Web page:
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The 14q restless legs syndrome locus in the French Canadian population.

https://arctichealth.org/en/permalink/ahliterature179886
Source
Ann Neurol. 2004 Jun;55(6):887-91
Publication Type
Article
Date
Jun-2004
Author
Anastasia Levchenko
Jacques-Yves Montplaisir
Marie-Pierre Dubé
Jean-Baptiste Riviere
Judith St-Onge
Gustavo Turecki
Lan Xiong
Pascale Thibodeau
Alex Desautels
Dominique J Verlaan
Guy A Rouleau
Author Affiliation
Centre for Research in Neuroscience, McGill University Health Centre Research Institute, Montreal General Hospital, Quebec, Canada.
Source
Ann Neurol. 2004 Jun;55(6):887-91
Date
Jun-2004
Language
English
Publication Type
Article
Keywords
Canada
Chromosome Mapping
Chromosomes, Human, Pair 14 - genetics
Family Health
Female
France - ethnology
Genes, Dominant
Genes, Recessive
Genetic Linkage
Genetic Predisposition to Disease
Genotype
Humans
Lod Score
Male
Pedigree
Restless Legs Syndrome - genetics
Abstract
A new restless legs syndrome locus on chromosome 14 recently has been reported in one family of Italian origin. Our study aimed to replicate this finding and determine the importance of this locus in the French Canadian population. Markers spanning the region were genotyped in 14 large families and linkage assessed using two-point and multipoint logarithm of odds scores. Possible linkage to this locus was found in one of our kindreds providing support for the existence of this locus and indicating that this locus may be responsible for a small fraction of French Canadian restless legs syndrome.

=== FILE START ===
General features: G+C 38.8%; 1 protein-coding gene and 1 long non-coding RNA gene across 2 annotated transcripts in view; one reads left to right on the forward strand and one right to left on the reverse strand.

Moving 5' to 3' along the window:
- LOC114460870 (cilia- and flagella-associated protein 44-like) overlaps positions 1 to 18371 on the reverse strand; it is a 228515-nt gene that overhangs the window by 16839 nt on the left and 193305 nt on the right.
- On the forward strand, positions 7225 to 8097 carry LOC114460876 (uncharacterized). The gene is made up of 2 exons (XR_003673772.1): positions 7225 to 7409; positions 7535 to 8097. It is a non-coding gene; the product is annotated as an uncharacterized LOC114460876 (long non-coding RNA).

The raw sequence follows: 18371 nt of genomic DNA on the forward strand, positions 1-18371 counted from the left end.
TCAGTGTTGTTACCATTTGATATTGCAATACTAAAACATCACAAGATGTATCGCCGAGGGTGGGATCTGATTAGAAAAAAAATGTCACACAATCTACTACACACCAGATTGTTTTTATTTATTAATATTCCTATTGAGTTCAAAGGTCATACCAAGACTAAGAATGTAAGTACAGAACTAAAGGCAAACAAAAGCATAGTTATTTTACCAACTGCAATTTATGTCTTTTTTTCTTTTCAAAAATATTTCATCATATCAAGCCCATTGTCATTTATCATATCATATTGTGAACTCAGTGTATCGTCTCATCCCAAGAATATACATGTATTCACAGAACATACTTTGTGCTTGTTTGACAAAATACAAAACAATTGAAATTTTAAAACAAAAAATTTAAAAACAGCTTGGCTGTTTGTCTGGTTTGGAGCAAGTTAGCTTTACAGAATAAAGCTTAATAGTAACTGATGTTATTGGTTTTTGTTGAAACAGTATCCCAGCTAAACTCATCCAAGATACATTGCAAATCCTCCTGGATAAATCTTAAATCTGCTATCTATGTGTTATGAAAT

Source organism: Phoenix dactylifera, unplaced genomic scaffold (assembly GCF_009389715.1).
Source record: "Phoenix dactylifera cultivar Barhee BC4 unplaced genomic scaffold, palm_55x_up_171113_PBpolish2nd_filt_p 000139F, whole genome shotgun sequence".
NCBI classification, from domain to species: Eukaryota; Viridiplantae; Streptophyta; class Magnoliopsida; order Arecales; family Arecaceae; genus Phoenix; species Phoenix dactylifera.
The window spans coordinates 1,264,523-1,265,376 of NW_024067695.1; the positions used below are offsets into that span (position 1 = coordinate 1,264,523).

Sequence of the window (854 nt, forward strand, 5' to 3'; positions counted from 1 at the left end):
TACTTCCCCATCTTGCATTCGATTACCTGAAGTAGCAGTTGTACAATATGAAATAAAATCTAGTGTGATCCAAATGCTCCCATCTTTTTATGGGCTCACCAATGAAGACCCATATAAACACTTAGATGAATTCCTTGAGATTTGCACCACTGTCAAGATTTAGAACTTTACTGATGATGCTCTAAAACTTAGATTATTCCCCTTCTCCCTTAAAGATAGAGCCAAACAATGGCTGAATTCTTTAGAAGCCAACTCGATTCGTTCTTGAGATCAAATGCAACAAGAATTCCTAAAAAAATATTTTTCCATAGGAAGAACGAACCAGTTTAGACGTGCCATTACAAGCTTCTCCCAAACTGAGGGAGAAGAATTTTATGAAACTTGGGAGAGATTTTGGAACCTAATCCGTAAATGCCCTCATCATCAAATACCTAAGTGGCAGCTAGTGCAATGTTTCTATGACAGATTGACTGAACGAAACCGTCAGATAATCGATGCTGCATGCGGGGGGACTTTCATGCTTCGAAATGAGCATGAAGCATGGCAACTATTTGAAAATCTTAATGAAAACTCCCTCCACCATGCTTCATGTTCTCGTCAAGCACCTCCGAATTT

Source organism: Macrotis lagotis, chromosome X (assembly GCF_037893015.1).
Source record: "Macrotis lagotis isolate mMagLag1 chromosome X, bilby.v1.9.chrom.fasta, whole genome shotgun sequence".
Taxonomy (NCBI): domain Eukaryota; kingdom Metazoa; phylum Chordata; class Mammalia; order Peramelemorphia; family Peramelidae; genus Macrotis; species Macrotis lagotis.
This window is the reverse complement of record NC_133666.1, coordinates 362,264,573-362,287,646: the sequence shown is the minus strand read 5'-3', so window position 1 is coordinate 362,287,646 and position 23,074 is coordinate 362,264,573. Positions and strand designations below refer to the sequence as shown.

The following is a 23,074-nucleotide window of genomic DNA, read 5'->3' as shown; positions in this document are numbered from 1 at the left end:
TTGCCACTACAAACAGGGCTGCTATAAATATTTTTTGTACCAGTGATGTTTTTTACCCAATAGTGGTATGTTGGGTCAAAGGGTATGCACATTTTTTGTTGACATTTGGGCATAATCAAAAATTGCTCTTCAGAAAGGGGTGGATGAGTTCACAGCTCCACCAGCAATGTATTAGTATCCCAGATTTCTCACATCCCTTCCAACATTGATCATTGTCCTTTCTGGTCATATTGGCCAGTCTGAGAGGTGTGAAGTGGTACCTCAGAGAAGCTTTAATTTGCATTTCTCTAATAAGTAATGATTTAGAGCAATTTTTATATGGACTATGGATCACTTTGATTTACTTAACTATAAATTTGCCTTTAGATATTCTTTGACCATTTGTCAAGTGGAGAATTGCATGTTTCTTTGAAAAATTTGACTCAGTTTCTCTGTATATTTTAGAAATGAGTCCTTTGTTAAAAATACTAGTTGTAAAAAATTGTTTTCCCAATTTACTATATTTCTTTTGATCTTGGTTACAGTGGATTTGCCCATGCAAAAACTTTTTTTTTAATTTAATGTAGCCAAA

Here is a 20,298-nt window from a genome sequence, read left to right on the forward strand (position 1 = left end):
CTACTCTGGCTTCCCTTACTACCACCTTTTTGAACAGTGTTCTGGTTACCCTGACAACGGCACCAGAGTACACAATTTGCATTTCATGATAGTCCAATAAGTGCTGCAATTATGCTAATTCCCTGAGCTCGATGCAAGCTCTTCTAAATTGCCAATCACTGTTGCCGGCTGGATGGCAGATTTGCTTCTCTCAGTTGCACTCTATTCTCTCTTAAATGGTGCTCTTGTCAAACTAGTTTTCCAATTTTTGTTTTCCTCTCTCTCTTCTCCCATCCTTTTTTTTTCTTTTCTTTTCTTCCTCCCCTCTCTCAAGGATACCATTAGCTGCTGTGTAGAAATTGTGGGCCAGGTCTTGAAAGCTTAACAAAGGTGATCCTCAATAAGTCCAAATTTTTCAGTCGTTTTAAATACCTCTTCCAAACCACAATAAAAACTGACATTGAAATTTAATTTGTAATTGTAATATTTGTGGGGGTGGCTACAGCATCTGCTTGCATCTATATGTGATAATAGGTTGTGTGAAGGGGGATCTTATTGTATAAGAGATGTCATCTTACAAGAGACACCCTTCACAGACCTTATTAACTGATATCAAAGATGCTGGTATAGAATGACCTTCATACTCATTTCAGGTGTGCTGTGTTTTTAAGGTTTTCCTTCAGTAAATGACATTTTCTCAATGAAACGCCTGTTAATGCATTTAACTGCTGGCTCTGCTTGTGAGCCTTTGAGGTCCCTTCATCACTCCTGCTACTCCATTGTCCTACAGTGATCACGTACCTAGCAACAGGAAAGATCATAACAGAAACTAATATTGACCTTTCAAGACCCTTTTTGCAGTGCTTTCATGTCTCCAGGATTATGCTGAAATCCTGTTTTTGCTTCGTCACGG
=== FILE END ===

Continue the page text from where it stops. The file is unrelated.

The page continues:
PubMed ID
15174026 View in PubMed
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50bp deletion in the promoter for superoxide dismutase 1 (SOD1) reduces SOD1 expression in vitro and may correlate with increased age of onset of sporadic amyotrophic lateral sclerosis.

https://arctichealth.org/en/permalink/ahliterature156293
Source
Amyotroph Lateral Scler. 2008 Aug;9(4):229-37
Publication Type
Article
Date
Aug-2008
Author
Wendy J Broom
Matthew Greenway
Ghazaleh Sadri-Vakili
Carsten Russ
Kristen E Auwarter
Kelly E Glajch
Nicolas Dupre
Robert J Swingler
Shaun Purcell
Caroline Hayward
Peter C Sapp
Diane McKenna-Yasek
Paul N Valdmanis
Jean-Pierre Bouchard
Vincent Meininger
Betsy A Hosler
Jonathan D Glass
Meraida Polack
Guy A Rouleau
Jang-Ho J Cha
Orla Hardiman
Robert H Brown
Author Affiliation
Day Neuromuscular Research Laboratory, Massachusetts General Hospital, Charlestown, Massachusetts 02129, USA. wendy.broom@gmail.com
Source
Amyotroph Lateral Scler. 2008 Aug;9(4):229-37
Date
Aug-2008
Language
English
Publication Type
Article
Keywords
Age of Onset